Prices quoted are cellar door in France by the way.
Les Vignerons de Maury Tradition 2016 - Plush and excellent value based on unoaked Grenache (80%) and Carignan, which shows aromatic wild herb tones, concentrated dark kirsch fruit and firm tannin structure (16% abv!). €9
Domaine de la Préceptorie makes a trio of impressive Maury sec reds:
Copain Comme Cochon 2016 (means something like ‘thick as thieves’) is a majority Grenache with Carignan (15% abv) aged for up to ten months part in cask and the rest in vat; nice 'schist-y' tannin texture, dark choc and raspberry with subtle length. €12
Coume Marie 2014 - Has a similar varietal mix undergoing longer barrel ageing: serious, concentrated and structured red needing some time in bottle to open up.
Terres Nouvelles 2014 - A higher proportion of old-vine Carignan supplementing the Grenache noir and matured for two years in large old casks: also tightly structured and another good example of what we should be seeing more of from the Maury sec appellation.
Domaine Dernier Bastion Perles Noires 2015 (Grenache and Carignan, no oak, 15% abv) - Wild herbs and crunchy berries mixed with spicier darker fruit flavours, tight 'chalky' tannins, good depth. €12.50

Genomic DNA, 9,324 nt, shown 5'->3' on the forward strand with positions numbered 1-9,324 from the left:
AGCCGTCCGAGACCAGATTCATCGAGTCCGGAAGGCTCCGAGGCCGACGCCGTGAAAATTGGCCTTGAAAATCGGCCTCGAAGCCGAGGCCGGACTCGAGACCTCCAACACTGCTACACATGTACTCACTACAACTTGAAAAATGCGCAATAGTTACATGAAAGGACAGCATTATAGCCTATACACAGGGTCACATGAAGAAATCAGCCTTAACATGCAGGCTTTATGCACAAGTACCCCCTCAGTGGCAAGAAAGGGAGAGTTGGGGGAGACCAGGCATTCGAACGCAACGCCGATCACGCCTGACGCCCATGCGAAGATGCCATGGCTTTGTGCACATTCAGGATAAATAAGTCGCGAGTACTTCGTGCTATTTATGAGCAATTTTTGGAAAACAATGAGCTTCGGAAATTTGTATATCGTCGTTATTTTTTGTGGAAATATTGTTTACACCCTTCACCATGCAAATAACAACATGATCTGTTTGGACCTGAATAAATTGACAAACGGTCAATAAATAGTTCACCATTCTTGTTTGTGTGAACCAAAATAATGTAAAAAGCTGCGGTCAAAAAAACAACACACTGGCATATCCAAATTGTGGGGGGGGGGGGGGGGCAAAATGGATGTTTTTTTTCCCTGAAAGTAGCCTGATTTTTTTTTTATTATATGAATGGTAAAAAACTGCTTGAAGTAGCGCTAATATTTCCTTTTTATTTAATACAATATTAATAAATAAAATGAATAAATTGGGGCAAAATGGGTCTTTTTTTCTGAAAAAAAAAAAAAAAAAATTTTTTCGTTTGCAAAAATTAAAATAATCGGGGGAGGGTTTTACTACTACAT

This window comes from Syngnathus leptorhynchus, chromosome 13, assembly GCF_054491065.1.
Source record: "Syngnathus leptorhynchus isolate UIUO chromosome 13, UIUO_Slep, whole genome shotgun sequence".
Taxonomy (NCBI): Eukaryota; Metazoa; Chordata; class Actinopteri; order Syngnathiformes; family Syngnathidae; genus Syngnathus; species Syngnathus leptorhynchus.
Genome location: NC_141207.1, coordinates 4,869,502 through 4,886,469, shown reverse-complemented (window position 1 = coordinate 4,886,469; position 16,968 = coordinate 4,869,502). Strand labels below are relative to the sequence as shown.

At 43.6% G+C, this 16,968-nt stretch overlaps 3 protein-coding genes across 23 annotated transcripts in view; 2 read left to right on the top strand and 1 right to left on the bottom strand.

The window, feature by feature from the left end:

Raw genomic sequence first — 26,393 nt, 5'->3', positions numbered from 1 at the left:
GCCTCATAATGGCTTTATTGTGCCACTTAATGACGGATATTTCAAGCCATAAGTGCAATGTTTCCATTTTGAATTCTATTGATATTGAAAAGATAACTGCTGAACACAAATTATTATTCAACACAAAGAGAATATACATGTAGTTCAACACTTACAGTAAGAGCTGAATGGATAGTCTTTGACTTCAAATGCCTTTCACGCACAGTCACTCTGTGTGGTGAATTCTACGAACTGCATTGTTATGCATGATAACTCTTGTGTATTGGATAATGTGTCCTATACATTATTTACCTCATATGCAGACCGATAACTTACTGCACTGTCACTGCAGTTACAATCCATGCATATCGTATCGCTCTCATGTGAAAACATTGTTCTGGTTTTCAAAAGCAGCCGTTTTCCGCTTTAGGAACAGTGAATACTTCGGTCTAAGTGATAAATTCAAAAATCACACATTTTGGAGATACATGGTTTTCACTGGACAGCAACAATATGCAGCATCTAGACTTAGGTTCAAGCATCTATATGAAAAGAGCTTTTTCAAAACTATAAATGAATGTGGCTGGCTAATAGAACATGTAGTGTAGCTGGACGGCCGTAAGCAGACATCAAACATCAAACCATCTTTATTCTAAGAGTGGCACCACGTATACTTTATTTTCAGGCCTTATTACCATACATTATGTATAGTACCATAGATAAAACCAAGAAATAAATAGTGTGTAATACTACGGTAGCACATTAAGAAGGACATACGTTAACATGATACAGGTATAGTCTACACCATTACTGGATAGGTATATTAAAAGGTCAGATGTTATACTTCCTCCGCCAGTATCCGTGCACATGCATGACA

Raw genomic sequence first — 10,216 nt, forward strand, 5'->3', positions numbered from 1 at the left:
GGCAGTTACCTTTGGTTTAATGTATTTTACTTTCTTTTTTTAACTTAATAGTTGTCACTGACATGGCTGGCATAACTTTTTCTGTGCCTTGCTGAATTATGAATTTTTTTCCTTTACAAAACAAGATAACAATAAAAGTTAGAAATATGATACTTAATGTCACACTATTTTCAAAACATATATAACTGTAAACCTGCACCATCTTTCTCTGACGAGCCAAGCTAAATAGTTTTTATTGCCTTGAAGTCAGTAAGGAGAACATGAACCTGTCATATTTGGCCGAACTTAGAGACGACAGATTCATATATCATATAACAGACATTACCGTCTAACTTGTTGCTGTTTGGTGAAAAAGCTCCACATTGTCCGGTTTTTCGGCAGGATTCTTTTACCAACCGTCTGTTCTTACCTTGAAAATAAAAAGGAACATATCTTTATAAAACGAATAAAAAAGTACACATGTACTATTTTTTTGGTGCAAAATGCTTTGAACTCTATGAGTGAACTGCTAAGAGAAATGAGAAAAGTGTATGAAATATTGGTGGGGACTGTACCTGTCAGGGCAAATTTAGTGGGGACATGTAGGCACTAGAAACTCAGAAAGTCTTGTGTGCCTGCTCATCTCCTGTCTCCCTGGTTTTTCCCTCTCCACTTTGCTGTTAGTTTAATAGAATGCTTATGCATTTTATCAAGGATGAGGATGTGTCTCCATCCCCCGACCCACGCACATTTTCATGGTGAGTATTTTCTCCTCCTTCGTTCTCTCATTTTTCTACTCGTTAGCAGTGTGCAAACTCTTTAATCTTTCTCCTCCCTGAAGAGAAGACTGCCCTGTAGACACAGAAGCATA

Domaine Cazes Castell d’Agly 2015 (80% Grenache, 20% Carignan; 15.5% abv) - Fragrant unoaked style representing good value and offering peppery kirsch fruit and attractive ‘chalky’ tannins. It’s made at Mas de Lavail. €9
Les Vignerons de Tautavel/Vingrau Rocher des Buis 2014 (Grenache Syrah, 15% abv) - Savoury notes on top of liquorice cherry and spice, well textured tannins. €12
Domaine Fontanel 2014 - A wow-factor Maury sec built on majority Grenache (85%) with Mourvèdre and aged in vats for 12 months rather than cask, which is complex, extracted and concentrated with lots of aromatic dark berry fruit flavours, wild mint/herb tones and firm chunky yet lush mouth-feel. Described as "Priorat without wood" by a tasting colleague. €14
Domaine La Toupie Sur un Fil Rouge 2014 (15% abv) - Majors on Grenache (70%), as it should stylistically, with one-quarter Syrah and the rest Mourvèdre planted on 'poor schist and marl soils.' Winemaker Jérome 'deliberately blends grapes sourced from contrasting terrain and climate zones: very old Grenache vines on south-facing slopes around Tautavel, and Syrah and Mourvèdre from cooler elevated sites around Maury and Saint-Paul, all low-yielding.' This tasty concentrated red shows aromatic dark berry fruit with a savoury chocolate side, well-poised considering its powerful 15% abv and tautly textured tannins. €13.50
Domaine des Soulanes Bastoul Laffite 2013 ('Vieilles Vignes' 80% Grenache 20% Carignan, certified organic, 15% abv, 24 months in used barrels) - Dense concentrated and tightly structured with 'chalky' tannins, peppery wild herb edges and lots of dark cherry fruit, meaty savoury flavours too. €18